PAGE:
While chillin’ in his hometown, DJ Tsunami Papi explained to the Top View TV audience what his stage name means. “ A Tsunami Papi is the biggest wave in the ocean,” he began. “Then, I added Papi Daddy as the last part. Yeah, we are in Houston. What, ya’ll don’t feel the heat!? (laughs)”
Many around the region respect Tsunami Papi as a DJ and an artist, and he has always believed in giving a show that has value. He frowns on artists who just lazily put in work, and feels that the energy that the crowd will have is dependent on the person who is playing the music or performing. He likes to be sure that the energy he gives off is infectious, and that the audience can actually feel how passionate he himself is about his musical craft.
Tsunami Papi Reminisces on Earlier Times
Those who are familiar with DJ Tsunami’s style know that his overall attitude is always upbeat and live. But what they don’t know from first look are the type of situations that he has gone through in order to get to his current, happier place in life. “I actually started doing the music when I was hustling,” he began. “I just went to a lil’ small studio on the North Side of the town on Antione Dr. & De Soto St. It’s crazy how I remember his name, but a man named Chuck had a studio, and we’d just go in there and record. We were just taking our CD up and down the block in the hood.”
For those who don’t know, the area of Houston DJ Tsunami Papi is referring to, Antoine & De Soto, is one of the rougher parts of the town. In fact, back in the days that he was talking about, The Houston Chronicle actually described that neighborhood as a “war zone” due to all the gunshots and gang activity.
Tsunami Papi actually wasn’t a rapper at first. “I really started singing, to tell you the truth,” he said. Yup, I sang first. And then, after a while, I started rapping, a lot of battle rapping. I just like music, period. Know what I’m saying? So it really wasn’t like I was doing just one thing, I was always rapping or putting some kind of melody on something. Anything with entertainment or music I’m on top of. God blessed me to be talented. I play piano by ear, I play drums, I played saxophone in school. I was always just musically inclined.”
He also reminisced about how he began DJing, and said he actually got started at a local soul food spot. “Shout out to Mr. Lee!” he said. “He’s an Ethiopian guy. That’s actually where I started to learn to DJ with American Habesha, which is a brand of Ethiopian music. That’s why my catalog is long, and I can mix a lot of what many Dj’s can’t really mix with.”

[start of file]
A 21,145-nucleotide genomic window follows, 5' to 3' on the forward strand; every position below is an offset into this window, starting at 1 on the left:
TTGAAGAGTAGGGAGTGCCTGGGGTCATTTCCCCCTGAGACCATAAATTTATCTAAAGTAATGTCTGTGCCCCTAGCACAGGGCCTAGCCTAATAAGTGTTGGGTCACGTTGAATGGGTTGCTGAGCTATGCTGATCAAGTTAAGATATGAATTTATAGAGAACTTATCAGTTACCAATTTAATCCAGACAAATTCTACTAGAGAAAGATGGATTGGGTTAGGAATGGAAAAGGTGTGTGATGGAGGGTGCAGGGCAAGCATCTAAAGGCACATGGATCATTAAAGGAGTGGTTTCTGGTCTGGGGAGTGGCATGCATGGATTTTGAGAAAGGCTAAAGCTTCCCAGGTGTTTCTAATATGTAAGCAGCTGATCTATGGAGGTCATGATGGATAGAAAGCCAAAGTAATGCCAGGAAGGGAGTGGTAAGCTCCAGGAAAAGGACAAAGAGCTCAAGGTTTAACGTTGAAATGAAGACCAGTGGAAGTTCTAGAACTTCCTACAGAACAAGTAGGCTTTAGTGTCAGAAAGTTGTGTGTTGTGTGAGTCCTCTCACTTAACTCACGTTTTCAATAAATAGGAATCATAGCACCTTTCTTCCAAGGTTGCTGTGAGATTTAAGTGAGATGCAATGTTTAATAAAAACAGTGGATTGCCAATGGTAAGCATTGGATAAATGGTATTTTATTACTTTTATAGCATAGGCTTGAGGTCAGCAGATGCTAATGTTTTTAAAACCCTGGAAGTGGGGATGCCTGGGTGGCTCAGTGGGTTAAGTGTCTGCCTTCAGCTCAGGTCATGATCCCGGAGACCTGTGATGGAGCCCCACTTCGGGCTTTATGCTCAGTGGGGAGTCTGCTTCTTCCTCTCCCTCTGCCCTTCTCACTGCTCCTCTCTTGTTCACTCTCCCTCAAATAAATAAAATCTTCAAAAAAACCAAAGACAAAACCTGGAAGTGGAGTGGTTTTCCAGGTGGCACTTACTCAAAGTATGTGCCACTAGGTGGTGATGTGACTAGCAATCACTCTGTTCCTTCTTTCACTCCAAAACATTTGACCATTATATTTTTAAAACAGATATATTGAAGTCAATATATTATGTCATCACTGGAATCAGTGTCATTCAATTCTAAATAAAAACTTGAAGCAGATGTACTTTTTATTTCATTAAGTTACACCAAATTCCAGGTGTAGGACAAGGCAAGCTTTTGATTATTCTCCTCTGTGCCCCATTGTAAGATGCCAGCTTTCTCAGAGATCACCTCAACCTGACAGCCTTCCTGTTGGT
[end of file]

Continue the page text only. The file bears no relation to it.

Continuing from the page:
DJ Tsunami Papi lit up his blunt again and continued to reminisce on old times. “I was actually sleeping in the back of the restaurant at the time. During the day, I would clean the restaurant, and he would give me oxtail plates and blahzay-blahzay. That’s why probably to this day I still love oxtails so much (laughs). Later on at night, I would DJ. A huge crowd would come in, and we’d be in there til’ like six or seven in the morning, just going crazy drinking and having a good time. After the party, I would clean up as usual, and go to the back and sleep. I told that story because it wasn’t always like this, like how it is now, ya dig. I’m glad I went through that though. It was a humbling experience. Not a lot of people knew that, I didn’t wear it on my shoulder either, ya know. The Man Upstairs always kept my mentality and my personality strong.”
Recent Work From DJ Tsunami Papi
Tsunami Papi encourages anyone out there going through the struggle to keep going, no matter what anyone tells them or what kind of difficult position they are currently in. These days, things are much better, and he’s just having fun with continually developing good music.
He’s done work with Young Ro, for example, a Meek Mill Dreamchasers artist who was arrested in early 2020 after being beaten by police who wanted to send a message to Meek Mill about his Justice System Reform Campaign. “Free Young Ro! Free Young Yo!” Tsunami Papi chanted while pointing at the camera during his Top View TV interview. “He just got his state cases dropped. So, God is gonna have the last word.”
Tsunami Papi is planning to drop the song “Get Freaky” in September of 2020. It’ll be on all platforms. “I’ll put it like this,” he said. “If you play this song in the car, you might not make it to where you’re going. You might have to pull over for some back set sex! (laughs).”
You can easily find Tsunami Papi on Instagram along with his thousands of loyal followers.